Wednesday, February 27, 2013.
Boise State couldn’t look past Air Force last week, given the humbling the Falcons handed the Broncos in January. Boise State dared not take Fresno State for granted last Saturday, given the Bulldogs’ proclivity for hard play on their home court. Focus won out in those two games. So the Broncos are surely taking Nevada seriously tonight in Taco Bell Arena, despite the temptation to look ahead to the “black-out” showdown versus Colorado State Saturday. The Wolf Pack supremely frustrated Boise State in Reno a month ago, holding the Broncos to 36 percent shooting and 4-of-21 marksmanship from three-point land in a 75-59 victory. If Boise State is on a mission down the stretch, it has to get past door number one this evening. It’s been five years since the Broncos beat Nevada at home.
Nevada has two centerpieces, Deonte Burton and Malik Story. Both were nails versus Boise State in Reno, scoring 17 and 16 points, respectively. Burton has been talking about the possibility of foregoing his senior year to go pro. The Reno Gazette-Journal has scouted some of the more high-profile draft websites, which project Burton as a fringe draft selection this June. ESPN.com does not rank Burton among the top 100 prospects. It’s Story who leads the Wolf Pack in scoring, though, at 16.4 points per game. The Indiana transfer is coming off a 33-point night that included seven three-pointers in a loss at San Diego State. Story scored 16 points the last time he played in Boise two years ago, and Burton put up 20 in a 69-67 Pack victory.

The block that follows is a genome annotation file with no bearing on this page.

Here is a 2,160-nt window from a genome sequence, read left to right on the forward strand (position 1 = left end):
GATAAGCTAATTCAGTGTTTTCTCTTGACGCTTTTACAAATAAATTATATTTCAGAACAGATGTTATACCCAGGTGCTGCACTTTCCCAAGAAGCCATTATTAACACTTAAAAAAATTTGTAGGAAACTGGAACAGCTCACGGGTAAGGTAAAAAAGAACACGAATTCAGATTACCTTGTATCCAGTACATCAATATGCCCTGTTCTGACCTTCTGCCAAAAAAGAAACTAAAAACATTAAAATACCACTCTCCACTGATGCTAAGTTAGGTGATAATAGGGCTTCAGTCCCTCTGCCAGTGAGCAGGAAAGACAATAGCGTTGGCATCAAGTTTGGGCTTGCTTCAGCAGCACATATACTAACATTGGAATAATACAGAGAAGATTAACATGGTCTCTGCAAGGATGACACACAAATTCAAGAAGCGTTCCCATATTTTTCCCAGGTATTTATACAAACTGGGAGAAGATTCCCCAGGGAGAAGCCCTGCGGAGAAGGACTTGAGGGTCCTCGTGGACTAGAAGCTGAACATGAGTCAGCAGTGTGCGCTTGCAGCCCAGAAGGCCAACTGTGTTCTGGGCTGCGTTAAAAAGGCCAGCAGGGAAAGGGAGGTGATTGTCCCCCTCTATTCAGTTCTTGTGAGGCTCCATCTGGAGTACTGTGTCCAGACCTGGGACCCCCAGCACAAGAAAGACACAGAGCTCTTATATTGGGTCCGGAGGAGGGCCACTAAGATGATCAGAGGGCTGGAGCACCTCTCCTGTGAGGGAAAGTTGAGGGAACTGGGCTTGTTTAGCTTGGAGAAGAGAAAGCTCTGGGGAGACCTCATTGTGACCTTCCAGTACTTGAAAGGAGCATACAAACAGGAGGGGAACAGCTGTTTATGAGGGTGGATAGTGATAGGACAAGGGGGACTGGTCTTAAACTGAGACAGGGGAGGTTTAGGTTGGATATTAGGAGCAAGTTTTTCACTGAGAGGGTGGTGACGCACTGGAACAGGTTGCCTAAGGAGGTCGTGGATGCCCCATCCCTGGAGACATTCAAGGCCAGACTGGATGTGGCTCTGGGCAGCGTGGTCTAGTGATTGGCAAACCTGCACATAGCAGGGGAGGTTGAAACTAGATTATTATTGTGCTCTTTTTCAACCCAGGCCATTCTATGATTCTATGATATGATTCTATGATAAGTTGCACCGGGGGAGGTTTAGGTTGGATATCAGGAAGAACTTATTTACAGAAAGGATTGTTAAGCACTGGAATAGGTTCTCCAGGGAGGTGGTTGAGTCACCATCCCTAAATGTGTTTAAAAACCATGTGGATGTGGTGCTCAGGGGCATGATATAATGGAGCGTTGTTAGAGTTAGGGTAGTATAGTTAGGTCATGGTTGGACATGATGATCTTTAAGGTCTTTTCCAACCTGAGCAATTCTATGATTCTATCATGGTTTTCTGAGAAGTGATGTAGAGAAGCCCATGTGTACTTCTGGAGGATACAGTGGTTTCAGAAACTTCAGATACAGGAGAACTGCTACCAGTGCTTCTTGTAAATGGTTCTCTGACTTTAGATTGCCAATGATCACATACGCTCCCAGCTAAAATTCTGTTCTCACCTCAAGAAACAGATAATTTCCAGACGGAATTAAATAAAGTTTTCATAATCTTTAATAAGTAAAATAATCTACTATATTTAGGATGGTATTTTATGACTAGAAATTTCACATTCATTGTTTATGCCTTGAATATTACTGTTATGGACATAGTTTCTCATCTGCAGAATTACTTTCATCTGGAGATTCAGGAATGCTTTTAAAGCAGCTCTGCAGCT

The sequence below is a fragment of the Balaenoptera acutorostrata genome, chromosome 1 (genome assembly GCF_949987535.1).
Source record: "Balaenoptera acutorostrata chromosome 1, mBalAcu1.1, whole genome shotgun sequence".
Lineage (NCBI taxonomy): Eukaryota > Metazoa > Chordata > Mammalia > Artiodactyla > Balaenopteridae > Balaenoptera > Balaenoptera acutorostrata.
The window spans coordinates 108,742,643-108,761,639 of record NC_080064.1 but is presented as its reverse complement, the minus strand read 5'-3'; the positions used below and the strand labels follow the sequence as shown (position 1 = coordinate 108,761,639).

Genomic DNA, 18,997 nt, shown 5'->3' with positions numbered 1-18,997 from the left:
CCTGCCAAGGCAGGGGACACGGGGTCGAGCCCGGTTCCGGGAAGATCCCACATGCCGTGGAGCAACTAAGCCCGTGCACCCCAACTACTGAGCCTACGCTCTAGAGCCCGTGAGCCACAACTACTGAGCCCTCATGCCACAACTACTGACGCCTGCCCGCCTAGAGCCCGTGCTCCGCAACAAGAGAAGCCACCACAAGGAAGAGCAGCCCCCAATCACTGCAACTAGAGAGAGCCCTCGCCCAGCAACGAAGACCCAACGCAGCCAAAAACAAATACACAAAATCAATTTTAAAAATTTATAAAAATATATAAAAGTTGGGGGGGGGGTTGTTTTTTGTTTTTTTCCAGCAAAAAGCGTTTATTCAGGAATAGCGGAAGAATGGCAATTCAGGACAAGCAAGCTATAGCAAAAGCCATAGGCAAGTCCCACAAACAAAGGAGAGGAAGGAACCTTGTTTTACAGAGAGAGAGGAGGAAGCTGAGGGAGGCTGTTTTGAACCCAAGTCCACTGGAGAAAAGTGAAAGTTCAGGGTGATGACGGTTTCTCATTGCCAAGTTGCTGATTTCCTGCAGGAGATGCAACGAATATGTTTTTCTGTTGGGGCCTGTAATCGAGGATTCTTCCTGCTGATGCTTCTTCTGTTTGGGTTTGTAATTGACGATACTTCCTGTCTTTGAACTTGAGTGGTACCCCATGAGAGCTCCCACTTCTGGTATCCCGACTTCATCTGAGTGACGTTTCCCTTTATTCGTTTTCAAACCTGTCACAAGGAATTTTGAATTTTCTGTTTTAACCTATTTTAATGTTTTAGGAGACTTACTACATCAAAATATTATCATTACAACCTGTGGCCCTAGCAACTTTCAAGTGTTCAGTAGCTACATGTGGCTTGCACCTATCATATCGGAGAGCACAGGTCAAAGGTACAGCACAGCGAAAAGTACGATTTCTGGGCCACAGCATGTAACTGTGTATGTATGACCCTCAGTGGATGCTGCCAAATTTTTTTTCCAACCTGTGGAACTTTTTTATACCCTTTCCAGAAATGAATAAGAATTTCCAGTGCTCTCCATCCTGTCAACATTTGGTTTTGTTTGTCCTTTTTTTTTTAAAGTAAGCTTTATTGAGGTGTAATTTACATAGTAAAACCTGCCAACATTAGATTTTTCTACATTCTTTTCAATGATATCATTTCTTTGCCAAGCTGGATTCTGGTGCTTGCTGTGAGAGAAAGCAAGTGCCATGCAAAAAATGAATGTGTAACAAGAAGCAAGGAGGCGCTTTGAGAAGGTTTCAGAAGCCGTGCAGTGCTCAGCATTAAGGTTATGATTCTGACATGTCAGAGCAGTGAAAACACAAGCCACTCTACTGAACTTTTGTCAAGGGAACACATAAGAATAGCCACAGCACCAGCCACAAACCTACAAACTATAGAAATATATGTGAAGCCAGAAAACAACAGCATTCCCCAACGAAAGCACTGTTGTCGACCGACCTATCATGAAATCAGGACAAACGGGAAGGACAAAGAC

The crowd was actually a bit disappointing last Wednesday for the Air Force game at 4,953. That was after the 10-point defeat at New Mexico, and maybe some wind had come out of the fans’ sails. But there’s been momentum building since, and there’s anticipation as the final four games of the regular season roll out ahead of the Mountain West Tournament. What do you think tonight…7,000?